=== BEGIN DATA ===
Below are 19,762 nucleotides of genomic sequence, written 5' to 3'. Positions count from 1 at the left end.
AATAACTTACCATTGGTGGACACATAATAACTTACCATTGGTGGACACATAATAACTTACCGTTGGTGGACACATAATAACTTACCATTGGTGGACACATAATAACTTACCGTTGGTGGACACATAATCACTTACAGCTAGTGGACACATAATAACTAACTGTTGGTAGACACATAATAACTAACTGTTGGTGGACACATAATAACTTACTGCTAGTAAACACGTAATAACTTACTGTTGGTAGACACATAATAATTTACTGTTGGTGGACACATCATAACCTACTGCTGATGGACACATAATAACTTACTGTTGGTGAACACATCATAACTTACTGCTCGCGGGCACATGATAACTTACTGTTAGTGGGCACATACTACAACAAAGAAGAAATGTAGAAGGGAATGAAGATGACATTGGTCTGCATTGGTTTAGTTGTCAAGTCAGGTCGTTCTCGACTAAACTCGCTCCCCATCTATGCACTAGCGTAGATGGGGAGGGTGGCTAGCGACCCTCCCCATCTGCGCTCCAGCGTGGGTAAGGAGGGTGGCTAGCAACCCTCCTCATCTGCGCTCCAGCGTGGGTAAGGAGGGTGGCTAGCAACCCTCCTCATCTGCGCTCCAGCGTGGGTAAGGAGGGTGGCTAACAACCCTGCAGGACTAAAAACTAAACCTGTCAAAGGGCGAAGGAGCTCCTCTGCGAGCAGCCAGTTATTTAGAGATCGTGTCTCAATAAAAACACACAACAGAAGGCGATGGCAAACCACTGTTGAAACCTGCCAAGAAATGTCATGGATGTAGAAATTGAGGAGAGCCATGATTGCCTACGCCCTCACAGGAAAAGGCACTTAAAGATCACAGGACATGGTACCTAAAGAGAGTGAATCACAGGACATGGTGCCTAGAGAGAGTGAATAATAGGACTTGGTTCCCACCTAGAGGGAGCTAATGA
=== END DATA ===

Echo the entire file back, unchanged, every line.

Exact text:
Below are 19,762 nucleotides of genomic sequence, written 5' to 3'. Positions count from 1 at the left end.
AATAACTTACCATTGGTGGACACATAATAACTTACCATTGGTGGACACATAATAACTTACCGTTGGTGGACACATAATAACTTACCATTGGTGGACACATAATAACTTACCGTTGGTGGACACATAATCACTTACAGCTAGTGGACACATAATAACTAACTGTTGGTAGACACATAATAACTAACTGTTGGTGGACACATAATAACTTACTGCTAGTAAACACGTAATAACTTACTGTTGGTAGACACATAATAATTTACTGTTGGTGGACACATCATAACCTACTGCTGATGGACACATAATAACTTACTGTTGGTGAACACATCATAACTTACTGCTCGCGGGCACATGATAACTTACTGTTAGTGGGCACATACTACAACAAAGAAGAAATGTAGAAGGGAATGAAGATGACATTGGTCTGCATTGGTTTAGTTGTCAAGTCAGGTCGTTCTCGACTAAACTCGCTCCCCATCTATGCACTAGCGTAGATGGGGAGGGTGGCTAGCGACCCTCCCCATCTGCGCTCCAGCGTGGGTAAGGAGGGTGGCTAGCAACCCTCCTCATCTGCGCTCCAGCGTGGGTAAGGAGGGTGGCTAGCAACCCTCCTCATCTGCGCTCCAGCGTGGGTAAGGAGGGTGGCTAACAACCCTGCAGGACTAAAAACTAAACCTGTCAAAGGGCGAAGGAGCTCCTCTGCGAGCAGCCAGTTATTTAGAGATCGTGTCTCAATAAAAACACACAACAGAAGGCGATGGCAAACCACTGTTGAAACCTGCCAAGAAATGTCATGGATGTAGAAATTGAGGAGAGCCATGATTGCCTACGCCCTCACAGGAAAAGGCACTTAAAGATCACAGGACATGGTACCTAAAGAGAGTGAATCACAGGACATGGTGCCTAGAGAGAGTGAATAATAGGACTTGGTTCCCACCTAGAGGGAGCTAATGA